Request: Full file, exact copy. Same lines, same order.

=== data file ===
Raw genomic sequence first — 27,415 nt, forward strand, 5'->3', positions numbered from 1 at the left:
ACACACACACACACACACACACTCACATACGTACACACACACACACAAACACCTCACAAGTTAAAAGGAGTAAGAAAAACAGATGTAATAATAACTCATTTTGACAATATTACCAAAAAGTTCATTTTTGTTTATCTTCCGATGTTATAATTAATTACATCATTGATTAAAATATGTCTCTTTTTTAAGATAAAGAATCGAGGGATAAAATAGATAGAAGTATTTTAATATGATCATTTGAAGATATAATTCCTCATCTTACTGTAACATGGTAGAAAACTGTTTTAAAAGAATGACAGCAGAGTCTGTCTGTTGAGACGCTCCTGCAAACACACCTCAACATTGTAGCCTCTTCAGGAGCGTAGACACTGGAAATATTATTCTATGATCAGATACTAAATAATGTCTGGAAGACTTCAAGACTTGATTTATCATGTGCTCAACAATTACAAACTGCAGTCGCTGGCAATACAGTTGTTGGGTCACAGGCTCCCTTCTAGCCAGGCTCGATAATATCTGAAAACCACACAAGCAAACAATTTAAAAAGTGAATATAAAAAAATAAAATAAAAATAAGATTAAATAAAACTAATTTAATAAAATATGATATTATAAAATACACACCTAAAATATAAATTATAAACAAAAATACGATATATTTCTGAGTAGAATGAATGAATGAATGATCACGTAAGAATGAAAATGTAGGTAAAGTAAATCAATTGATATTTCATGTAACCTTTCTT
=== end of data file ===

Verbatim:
Raw genomic sequence first — 27,415 nt, forward strand, 5'->3', positions numbered from 1 at the left:
ACACACACACACACACACACACTCACATACGTACACACACACACACAAACACCTCACAAGTTAAAAGGAGTAAGAAAAACAGATGTAATAATAACTCATTTTGACAATATTACCAAAAAGTTCATTTTTGTTTATCTTCCGATGTTATAATTAATTACATCATTGATTAAAATATGTCTCTTTTTTAAGATAAAGAATCGAGGGATAAAATAGATAGAAGTATTTTAATATGATCATTTGAAGATATAATTCCTCATCTTACTGTAACATGGTAGAAAACTGTTTTAAAAGAATGACAGCAGAGTCTGTCTGTTGAGACGCTCCTGCAAACACACCTCAACATTGTAGCCTCTTCAGGAGCGTAGACACTGGAAATATTATTCTATGATCAGATACTAAATAATGTCTGGAAGACTTCAAGACTTGATTTATCATGTGCTCAACAATTACAAACTGCAGTCGCTGGCAATACAGTTGTTGGGTCACAGGCTCCCTTCTAGCCAGGCTCGATAATATCTGAAAACCACACAAGCAAACAATTTAAAAAGTGAATATAAAAAAATAAAATAAAAATAAGATTAAATAAAACTAATTTAATAAAATATGATATTATAAAATACACACCTAAAATATAAATTATAAACAAAAATACGATATATTTCTGAGTAGAATGAATGAATGAATGATCACGTAAGAATGAAAATGTAGGTAAAGTAAATCAATTGATATTTCATGTAACCTTTCTT